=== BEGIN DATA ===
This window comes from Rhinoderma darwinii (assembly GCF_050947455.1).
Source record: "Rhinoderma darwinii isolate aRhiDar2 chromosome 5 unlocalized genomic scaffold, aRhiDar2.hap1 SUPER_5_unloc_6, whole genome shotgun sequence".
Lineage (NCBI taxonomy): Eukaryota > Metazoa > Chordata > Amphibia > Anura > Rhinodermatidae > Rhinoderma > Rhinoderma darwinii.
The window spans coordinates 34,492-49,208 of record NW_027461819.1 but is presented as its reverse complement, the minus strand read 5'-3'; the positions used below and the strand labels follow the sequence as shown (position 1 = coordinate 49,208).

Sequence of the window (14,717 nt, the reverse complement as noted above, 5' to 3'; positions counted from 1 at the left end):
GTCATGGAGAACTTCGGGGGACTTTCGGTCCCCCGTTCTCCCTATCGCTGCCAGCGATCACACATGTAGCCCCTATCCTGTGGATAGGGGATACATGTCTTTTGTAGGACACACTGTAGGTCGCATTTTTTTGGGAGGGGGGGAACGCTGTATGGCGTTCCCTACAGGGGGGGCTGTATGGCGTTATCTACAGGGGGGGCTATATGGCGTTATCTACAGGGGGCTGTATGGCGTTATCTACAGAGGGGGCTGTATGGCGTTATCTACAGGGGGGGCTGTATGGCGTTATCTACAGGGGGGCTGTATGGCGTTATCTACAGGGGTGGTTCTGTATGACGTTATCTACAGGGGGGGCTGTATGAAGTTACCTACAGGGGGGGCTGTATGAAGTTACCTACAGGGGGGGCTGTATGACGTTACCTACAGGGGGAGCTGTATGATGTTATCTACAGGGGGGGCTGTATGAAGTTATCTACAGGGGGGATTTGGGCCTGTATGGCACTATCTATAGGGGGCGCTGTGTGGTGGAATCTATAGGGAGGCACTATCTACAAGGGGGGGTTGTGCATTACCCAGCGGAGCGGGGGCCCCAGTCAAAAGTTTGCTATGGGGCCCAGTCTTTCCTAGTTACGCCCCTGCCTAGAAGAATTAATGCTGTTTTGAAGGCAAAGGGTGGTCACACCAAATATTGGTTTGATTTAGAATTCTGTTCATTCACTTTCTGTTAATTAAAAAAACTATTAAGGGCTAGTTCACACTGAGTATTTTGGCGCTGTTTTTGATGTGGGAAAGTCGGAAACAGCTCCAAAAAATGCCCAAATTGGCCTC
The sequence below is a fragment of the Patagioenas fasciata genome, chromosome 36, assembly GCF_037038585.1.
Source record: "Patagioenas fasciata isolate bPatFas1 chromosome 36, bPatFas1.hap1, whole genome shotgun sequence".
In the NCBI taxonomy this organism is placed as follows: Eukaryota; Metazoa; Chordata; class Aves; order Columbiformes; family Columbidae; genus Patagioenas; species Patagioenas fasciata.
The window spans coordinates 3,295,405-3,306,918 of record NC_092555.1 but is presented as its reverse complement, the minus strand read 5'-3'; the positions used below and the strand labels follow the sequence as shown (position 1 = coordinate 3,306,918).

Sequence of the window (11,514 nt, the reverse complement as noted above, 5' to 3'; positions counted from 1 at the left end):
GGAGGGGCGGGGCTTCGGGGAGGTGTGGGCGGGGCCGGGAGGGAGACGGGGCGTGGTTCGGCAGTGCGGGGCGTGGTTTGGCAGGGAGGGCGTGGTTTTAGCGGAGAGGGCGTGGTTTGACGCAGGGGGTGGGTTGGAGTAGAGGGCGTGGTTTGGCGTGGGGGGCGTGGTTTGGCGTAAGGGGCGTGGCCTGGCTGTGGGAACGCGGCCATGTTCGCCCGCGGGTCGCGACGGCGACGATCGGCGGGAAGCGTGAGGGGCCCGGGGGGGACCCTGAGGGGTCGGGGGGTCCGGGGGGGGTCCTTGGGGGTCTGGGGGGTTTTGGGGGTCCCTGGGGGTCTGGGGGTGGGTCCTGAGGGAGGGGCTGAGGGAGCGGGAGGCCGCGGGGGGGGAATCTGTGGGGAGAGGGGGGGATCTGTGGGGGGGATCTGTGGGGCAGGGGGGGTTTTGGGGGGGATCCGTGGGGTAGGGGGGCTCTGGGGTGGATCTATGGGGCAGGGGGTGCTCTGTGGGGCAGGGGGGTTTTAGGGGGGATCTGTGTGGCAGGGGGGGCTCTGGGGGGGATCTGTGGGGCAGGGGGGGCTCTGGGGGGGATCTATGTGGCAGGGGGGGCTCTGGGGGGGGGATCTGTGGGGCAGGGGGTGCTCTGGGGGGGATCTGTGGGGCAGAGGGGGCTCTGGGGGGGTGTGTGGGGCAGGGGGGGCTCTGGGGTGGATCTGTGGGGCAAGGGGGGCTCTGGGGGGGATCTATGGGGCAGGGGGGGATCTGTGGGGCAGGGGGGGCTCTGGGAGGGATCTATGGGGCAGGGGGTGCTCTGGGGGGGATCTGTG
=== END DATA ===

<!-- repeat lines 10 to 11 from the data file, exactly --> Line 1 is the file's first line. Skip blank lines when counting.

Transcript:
The window spans coordinates 3,295,405-3,306,918 of record NC_092555.1 but is presented as its reverse complement, the minus strand read 5'-3'; the positions used below and the strand labels follow the sequence as shown (position 1 = coordinate 3,306,918).

Sequence of the window (11,514 nt, the reverse complement as noted above, 5' to 3'; positions counted from 1 at the left end):